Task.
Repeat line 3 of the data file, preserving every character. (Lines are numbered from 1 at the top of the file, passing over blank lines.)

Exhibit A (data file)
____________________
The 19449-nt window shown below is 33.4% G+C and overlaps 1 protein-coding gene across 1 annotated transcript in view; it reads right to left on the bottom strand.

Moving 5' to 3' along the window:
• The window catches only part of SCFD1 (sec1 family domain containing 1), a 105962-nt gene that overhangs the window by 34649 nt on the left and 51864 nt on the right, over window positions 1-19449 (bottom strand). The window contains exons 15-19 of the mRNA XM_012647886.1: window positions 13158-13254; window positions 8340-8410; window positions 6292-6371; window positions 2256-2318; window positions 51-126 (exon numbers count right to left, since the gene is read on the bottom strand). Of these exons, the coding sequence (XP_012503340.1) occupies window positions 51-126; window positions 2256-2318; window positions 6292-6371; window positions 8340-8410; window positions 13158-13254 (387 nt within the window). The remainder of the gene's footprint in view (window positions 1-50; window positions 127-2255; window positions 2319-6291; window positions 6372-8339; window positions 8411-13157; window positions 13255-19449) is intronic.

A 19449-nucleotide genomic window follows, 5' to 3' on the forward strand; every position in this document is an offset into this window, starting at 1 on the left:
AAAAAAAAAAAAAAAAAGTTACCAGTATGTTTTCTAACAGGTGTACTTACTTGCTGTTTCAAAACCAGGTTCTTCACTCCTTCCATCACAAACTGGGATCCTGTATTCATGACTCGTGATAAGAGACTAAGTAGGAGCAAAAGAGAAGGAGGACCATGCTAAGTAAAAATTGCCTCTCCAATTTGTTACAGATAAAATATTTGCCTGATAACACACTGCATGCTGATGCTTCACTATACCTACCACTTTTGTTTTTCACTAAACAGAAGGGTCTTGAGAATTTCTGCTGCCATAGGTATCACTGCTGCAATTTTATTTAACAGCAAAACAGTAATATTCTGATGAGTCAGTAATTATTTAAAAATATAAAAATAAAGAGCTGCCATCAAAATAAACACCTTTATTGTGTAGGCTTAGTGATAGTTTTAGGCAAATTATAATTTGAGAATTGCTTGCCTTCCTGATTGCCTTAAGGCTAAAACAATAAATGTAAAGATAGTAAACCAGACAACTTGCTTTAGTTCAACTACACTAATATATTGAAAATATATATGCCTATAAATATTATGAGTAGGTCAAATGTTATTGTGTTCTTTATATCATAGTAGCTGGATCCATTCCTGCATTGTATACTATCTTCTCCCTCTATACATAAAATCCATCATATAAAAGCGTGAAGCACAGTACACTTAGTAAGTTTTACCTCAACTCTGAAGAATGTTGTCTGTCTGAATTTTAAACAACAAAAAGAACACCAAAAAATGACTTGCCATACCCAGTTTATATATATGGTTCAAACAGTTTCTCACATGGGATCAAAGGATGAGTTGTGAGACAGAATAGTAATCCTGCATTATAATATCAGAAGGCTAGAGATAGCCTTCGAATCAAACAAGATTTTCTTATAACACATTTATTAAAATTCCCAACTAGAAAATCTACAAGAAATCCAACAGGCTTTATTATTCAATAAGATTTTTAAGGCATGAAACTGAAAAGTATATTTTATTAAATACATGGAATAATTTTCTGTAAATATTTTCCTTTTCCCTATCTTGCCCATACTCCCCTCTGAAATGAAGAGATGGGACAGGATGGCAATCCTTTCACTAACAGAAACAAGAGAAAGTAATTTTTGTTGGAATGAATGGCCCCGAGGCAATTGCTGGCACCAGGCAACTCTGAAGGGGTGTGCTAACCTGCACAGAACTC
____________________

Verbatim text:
• The window catches only part of SCFD1 (sec1 family domain containing 1), a 105962-nt gene that overhangs the window by 34649 nt on the left and 51864 nt on the right, over window positions 1-19449 (bottom strand). The window contains exons 15-19 of the mRNA XM_012647886.1: window positions 13158-13254; window positions 8340-8410; window positions 6292-6371; window positions 2256-2318; window positions 51-126 (exon numbers count right to left, since the gene is read on the bottom strand). Of these exons, the coding sequence (XP_012503340.1) occupies window positions 51-126; window positions 2256-2318; window positions 6292-6371; window positions 8340-8410; window positions 13158-13254 (387 nt within the window). The remainder of the gene's footprint in view (window positions 1-50; window positions 127-2255; window positions 2319-6291; window positions 6372-8339; window positions 8411-13157; window positions 13255-19449) is intronic.